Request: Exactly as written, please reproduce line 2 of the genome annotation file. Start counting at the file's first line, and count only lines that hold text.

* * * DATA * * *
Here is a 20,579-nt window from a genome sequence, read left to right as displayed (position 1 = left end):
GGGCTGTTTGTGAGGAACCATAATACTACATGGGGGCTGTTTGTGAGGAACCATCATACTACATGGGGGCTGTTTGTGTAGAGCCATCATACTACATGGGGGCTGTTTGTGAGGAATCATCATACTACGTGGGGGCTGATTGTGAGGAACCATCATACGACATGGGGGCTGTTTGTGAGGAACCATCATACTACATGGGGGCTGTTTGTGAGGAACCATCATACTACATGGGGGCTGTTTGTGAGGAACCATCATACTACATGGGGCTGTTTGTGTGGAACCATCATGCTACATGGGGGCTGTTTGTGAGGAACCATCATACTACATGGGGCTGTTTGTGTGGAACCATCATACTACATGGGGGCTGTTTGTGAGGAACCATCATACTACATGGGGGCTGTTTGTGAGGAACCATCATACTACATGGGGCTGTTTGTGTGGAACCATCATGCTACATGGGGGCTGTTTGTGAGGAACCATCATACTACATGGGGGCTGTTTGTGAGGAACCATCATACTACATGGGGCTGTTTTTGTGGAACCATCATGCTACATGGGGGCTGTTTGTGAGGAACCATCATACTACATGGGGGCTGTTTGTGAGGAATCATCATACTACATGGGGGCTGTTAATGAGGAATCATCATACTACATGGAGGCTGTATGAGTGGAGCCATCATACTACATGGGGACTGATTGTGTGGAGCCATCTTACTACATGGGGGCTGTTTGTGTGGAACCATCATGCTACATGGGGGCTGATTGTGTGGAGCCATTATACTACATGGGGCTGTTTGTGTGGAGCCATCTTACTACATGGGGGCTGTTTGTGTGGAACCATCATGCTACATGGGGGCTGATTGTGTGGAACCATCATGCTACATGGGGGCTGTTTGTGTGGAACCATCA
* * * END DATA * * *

GGGCTGTTTGTGAGGAACCATAATACTACATGGGGGCTGTTTGTGAGGAACCATCATACTACATGGGGGCTGTTTGTGTAGAGCCATCATACTACATGGGGGCTGTTTGTGAGGAATCATCATACTACGTGGGGGCTGATTGTGAGGAACCATCATACGACATGGGGGCTGTTTGTGAGGAACCATCATACTACATGGGGGCTGTTTGTGAGGAACCATCATACTACATGGGGGCTGTTTGTGAGGAACCATCATACTACATGGGGCTGTTTGTGTGGAACCATCATGCTACATGGGGGCTGTTTGTGAGGAACCATCATACTACATGGGGCTGTTTGTGTGGAACCATCATACTACATGGGGGCTGTTTGTGAGGAACCATCATACTACATGGGGGCTGTTTGTGAGGAACCATCATACTACATGGGGCTGTTTGTGTGGAACCATCATGCTACATGGGGGCTGTTTGTGAGGAACCATCATACTACATGGGGGCTGTTTGTGAGGAACCATCATACTACATGGGGCTGTTTTTGTGGAACCATCATGCTACATGGGGGCTGTTTGTGAGGAACCATCATACTACATGGGGGCTGTTTGTGAGGAATCATCATACTACATGGGGGCTGTTAATGAGGAATCATCATACTACATGGAGGCTGTATGAGTGGAGCCATCATACTACATGGGGACTGATTGTGTGGAGCCATCTTACTACATGGGGGCTGTTTGTGTGGAACCATCATGCTACATGGGGGCTGATTGTGTGGAGCCATTATACTACATGGGGCTGTTTGTGTGGAGCCATCTTACTACATGGGGGCTGTTTGTGTGGAACCATCATGCTACATGGGGGCTGATTGTGTGGAACCATCATGCTACATGGGGGCTGTTTGTGTGGAACCATCA